Over 100 years to clean Sellafield


It will take more than 100 years before the toxic nuclear site at Sellafield is safe, it has been revealed.

The UK’s largest atomic power station, overlooking the Irish Sea, will not be completely clean until 2120. A report from Westminster’s Public Accounts Committee (PAC) warned that the cost of decommissioning all nuclear plants was likely to rise because successive governments and the industry found it easy to push costs on to future taxpayers.

Anti-Sellafield protester and South Down SDLP MP Eddie McGrady said - “The nuclear waste is a time bomb waiting to happen. They are not only producing - but importing - the dirty stuff from the rest of the world, it is incredible.”

Reprocessing of spent nuclear fuel is expected to end by 2020, but it will take years for radioactivity levels inside unused reactors to fall to safe limits. The buildings will have to be demolished and the site readied for possible redevelopment.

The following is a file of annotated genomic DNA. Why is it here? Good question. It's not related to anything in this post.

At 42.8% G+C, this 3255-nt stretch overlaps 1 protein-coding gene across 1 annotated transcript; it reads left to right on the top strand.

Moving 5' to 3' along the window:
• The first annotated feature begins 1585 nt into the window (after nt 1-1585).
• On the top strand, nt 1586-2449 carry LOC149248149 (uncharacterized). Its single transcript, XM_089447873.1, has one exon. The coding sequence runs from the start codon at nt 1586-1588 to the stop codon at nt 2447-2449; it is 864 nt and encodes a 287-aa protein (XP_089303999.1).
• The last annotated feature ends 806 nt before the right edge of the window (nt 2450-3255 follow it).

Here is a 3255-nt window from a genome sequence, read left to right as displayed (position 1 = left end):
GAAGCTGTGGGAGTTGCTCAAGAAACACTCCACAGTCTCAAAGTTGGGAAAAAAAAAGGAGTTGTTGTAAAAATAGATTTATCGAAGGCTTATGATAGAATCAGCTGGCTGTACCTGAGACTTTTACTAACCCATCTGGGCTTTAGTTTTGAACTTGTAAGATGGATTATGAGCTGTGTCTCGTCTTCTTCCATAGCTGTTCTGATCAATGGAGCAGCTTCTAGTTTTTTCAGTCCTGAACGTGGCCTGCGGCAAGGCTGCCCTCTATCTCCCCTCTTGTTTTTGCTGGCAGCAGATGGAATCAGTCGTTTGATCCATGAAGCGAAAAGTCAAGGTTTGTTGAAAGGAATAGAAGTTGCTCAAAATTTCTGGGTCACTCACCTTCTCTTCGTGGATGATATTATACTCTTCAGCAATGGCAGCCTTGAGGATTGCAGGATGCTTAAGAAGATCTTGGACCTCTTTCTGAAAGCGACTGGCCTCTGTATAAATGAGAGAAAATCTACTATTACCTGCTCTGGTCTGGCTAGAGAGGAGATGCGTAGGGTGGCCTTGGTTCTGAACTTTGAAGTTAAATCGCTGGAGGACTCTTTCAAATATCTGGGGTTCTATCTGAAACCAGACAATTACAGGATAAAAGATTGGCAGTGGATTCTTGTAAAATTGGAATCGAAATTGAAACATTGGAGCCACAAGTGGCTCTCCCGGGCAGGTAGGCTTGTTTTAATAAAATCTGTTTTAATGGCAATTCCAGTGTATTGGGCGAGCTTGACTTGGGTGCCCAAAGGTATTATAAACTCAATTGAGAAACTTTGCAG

Martin Forwood, campaign organiser at lobby group Cumbrians Opposed to a Radioactive Environment, said he accepted there would be a lengthy delay. “I suspect that they will decommission power stations much quicker than under the original plan” - he said. “The French or the Japanese think they can do it in 40-50 years.”

He admitted the clean-up operation would take decades.

A spokesman for Sellafield Ltd said - “Sellafield isn’t a place that can just be closed down. It is about the removal of plant and equipment from the building, it is about decontaminating and knocking them down - that takes decades.

“A lot of work has been done - but, with a site as complex as Sellafield, that will take a long time to do carefully and safely, which is the priority and can’t be compromised on.”